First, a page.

Five police officers are suing the city of Palo Alto in Silicon Valley after it allowed anti-police images to be part of a Black Lives Matter mural.
The officers have claimed that the images constituted harassment and discrimination against law enforcement.
The mural, located across the road from City Hall, was painted June 2020 in the wake of the murder of George Floyd, and was supposed to remain there for 12 months. It was removed by November last year, however.
Police officers filed the lawsuit on Wednesday, July 7, which points out that in the letter ‘E’ was an image of Joanne Chesimard, who was convicted of the murder of New Jersey State Trooper Wermer Foerster, a white police officer, in 1977.
The lawsuit also notes that the mural included the logo of the New Black Panthers – a group known for encouraging violence against white people, members of the Jewish community, and police officers, Palo Alto Daily Post reports.
Part of the suit read:
Law enforcement officers, including the plaintiffs, were forced to physically pass and confront the mural and its offensive, discriminatory and harassing iconography every time they entered the Palo Alto Police Department.
It continued, ‘Defendants created and allowed to exist the aforementioned discriminatory and harassing work environment. Not only did the defendants allow the harassing and discriminatory iconography to exist in the workplace, but they also sanctioned, approved, encouraged, and paid for it.’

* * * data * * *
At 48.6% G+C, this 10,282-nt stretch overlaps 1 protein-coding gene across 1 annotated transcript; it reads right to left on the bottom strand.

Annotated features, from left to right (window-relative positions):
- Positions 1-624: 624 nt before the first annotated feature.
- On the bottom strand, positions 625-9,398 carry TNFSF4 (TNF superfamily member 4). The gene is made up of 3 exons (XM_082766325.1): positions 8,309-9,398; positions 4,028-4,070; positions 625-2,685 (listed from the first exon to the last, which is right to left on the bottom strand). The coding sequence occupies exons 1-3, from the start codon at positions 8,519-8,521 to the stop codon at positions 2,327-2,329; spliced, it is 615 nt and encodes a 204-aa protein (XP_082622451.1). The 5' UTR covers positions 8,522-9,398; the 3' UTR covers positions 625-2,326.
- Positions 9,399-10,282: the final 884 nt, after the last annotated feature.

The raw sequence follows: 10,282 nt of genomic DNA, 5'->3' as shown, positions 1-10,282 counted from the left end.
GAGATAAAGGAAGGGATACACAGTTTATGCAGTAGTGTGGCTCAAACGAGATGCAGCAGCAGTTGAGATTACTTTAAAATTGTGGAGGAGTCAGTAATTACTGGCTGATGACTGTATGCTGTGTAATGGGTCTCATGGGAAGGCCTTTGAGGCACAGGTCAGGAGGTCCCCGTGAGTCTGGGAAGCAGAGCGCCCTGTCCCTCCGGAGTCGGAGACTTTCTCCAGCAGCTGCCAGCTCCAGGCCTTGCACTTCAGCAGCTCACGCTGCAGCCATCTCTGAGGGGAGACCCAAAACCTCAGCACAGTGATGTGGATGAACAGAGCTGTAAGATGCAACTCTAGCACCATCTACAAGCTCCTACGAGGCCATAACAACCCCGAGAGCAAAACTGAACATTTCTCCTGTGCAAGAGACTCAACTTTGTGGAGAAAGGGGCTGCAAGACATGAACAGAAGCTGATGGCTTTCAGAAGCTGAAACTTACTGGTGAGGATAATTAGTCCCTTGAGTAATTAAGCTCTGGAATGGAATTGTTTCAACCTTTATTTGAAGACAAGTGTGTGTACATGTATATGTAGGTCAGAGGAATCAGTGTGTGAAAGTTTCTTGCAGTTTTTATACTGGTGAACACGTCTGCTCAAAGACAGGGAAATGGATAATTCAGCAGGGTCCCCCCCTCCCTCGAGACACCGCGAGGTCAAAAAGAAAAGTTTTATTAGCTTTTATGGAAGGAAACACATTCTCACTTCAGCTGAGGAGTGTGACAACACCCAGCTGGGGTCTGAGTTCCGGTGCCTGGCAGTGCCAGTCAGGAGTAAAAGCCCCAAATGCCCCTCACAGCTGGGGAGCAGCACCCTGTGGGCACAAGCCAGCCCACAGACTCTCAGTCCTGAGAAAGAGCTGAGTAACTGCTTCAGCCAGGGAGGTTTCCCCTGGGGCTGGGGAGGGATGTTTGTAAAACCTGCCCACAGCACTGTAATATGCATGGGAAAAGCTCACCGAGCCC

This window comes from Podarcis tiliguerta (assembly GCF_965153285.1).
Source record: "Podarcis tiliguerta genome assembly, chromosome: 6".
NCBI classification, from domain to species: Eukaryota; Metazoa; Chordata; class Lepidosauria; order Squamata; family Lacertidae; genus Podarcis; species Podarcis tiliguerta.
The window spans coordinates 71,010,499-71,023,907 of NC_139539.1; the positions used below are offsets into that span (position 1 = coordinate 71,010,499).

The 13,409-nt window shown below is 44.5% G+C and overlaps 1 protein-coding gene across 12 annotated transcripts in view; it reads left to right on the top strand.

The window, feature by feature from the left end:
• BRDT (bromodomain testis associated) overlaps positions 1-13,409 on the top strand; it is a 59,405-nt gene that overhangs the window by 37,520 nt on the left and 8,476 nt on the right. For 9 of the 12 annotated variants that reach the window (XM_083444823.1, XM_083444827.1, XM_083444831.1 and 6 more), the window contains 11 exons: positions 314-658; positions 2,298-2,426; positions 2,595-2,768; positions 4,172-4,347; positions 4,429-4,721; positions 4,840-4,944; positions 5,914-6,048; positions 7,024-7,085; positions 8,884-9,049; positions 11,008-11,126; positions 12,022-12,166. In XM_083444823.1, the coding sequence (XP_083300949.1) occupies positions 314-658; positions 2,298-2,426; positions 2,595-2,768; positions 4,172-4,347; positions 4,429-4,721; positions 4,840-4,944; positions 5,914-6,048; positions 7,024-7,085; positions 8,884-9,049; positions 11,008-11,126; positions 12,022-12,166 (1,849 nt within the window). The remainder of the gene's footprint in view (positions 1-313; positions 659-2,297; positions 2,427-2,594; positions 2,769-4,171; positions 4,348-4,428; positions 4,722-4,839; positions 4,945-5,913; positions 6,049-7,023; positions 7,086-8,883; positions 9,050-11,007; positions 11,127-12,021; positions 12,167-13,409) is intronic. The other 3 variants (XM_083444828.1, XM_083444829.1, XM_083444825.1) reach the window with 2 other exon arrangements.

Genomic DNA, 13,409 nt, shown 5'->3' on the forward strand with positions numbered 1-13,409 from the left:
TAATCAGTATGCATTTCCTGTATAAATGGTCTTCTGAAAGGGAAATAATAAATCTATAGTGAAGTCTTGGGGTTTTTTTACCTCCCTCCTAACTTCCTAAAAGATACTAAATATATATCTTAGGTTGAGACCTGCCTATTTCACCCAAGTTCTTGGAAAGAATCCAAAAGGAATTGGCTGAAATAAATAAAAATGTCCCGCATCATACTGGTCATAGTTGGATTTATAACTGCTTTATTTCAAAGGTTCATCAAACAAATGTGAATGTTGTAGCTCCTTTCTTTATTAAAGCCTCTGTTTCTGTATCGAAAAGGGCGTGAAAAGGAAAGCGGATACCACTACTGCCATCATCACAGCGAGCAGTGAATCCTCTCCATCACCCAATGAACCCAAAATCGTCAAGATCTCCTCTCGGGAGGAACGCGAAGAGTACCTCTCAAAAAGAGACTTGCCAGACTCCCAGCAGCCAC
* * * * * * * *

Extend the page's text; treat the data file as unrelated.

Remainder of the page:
Upon the mural’s creation last year, National Police Association demanded it be removed and branded it as an ‘atrocity’ to celebrate a cop killer.
Artist Cece Carpio, who painted the controversial section, later defended her decision to paint Joanne Chesimard on the mural because the nation’s ‘status quo’ saw her as a threat to ‘racial capitalism and white supremacy’.
The city’s spokesperson, Meghan Horrigan-Taylor, also defended the mural and insisted that ‘in no way does the mural take away from the value we have in our police officers who serve our community every day’.
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Palo Alto Daily Post
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